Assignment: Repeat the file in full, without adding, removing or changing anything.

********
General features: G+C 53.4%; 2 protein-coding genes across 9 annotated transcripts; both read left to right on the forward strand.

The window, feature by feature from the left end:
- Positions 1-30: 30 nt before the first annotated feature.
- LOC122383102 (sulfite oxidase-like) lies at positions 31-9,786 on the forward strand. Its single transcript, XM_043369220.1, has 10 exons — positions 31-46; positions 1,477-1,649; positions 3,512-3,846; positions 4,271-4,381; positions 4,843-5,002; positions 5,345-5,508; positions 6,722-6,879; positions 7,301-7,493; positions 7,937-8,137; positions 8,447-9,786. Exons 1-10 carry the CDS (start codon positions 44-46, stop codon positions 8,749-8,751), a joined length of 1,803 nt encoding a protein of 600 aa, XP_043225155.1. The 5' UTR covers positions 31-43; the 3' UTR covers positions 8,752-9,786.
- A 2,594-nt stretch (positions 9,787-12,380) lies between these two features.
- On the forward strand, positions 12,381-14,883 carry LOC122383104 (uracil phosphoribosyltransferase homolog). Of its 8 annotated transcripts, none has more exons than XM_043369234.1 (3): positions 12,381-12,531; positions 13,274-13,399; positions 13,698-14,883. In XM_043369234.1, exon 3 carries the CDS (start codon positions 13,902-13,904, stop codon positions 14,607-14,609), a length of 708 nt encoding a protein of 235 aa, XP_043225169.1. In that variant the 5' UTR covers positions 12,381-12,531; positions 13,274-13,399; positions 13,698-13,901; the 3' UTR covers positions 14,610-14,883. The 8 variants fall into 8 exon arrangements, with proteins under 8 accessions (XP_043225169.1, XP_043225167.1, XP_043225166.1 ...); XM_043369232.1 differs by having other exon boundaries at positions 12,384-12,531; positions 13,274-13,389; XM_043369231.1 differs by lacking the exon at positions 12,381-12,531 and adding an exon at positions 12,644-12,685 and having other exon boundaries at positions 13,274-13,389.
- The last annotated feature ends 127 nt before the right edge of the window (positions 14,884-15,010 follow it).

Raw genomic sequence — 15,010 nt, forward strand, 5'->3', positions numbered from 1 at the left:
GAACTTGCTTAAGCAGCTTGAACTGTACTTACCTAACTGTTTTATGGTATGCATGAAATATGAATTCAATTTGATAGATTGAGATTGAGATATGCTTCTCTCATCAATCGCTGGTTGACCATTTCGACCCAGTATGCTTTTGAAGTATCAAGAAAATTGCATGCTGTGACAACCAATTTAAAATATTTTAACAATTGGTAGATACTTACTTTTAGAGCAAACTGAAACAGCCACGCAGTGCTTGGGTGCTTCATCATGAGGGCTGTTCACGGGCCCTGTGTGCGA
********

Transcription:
General features: G+C 53.4%; 2 protein-coding genes across 9 annotated transcripts; both read left to right on the forward strand.

The window, feature by feature from the left end:
- Positions 1-30: 30 nt before the first annotated feature.
- LOC122383102 (sulfite oxidase-like) lies at positions 31-9,786 on the forward strand. Its single transcript, XM_043369220.1, has 10 exons — positions 31-46; positions 1,477-1,649; positions 3,512-3,846; positions 4,271-4,381; positions 4,843-5,002; positions 5,345-5,508; positions 6,722-6,879; positions 7,301-7,493; positions 7,937-8,137; positions 8,447-9,786. Exons 1-10 carry the CDS (start codon positions 44-46, stop codon positions 8,749-8,751), a joined length of 1,803 nt encoding a protein of 600 aa, XP_043225155.1. The 5' UTR covers positions 31-43; the 3' UTR covers positions 8,752-9,786.
- A 2,594-nt stretch (positions 9,787-12,380) lies between these two features.
- On the forward strand, positions 12,381-14,883 carry LOC122383104 (uracil phosphoribosyltransferase homolog). Of its 8 annotated transcripts, none has more exons than XM_043369234.1 (3): positions 12,381-12,531; positions 13,274-13,399; positions 13,698-14,883. In XM_043369234.1, exon 3 carries the CDS (start codon positions 13,902-13,904, stop codon positions 14,607-14,609), a length of 708 nt encoding a protein of 235 aa, XP_043225169.1. In that variant the 5' UTR covers positions 12,381-12,531; positions 13,274-13,399; positions 13,698-13,901; the 3' UTR covers positions 14,610-14,883. The 8 variants fall into 8 exon arrangements, with proteins under 8 accessions (XP_043225169.1, XP_043225167.1, XP_043225166.1 ...); XM_043369232.1 differs by having other exon boundaries at positions 12,384-12,531; positions 13,274-13,389; XM_043369231.1 differs by lacking the exon at positions 12,381-12,531 and adding an exon at positions 12,644-12,685 and having other exon boundaries at positions 13,274-13,389.
- The last annotated feature ends 127 nt before the right edge of the window (positions 14,884-15,010 follow it).

Raw genomic sequence — 15,010 nt, forward strand, 5'->3', positions numbered from 1 at the left:
GAACTTGCTTAAGCAGCTTGAACTGTACTTACCTAACTGTTTTATGGTATGCATGAAATATGAATTCAATTTGATAGATTGAGATTGAGATATGCTTCTCTCATCAATCGCTGGTTGACCATTTCGACCCAGTATGCTTTTGAAGTATCAAGAAAATTGCATGCTGTGACAACCAATTTAAAATATTTTAACAATTGGTAGATACTTACTTTTAGAGCAAACTGAAACAGCCACGCAGTGCTTGGGTGCTTCATCATGAGGGCTGTTCACGGGCCCTGTGTGCGA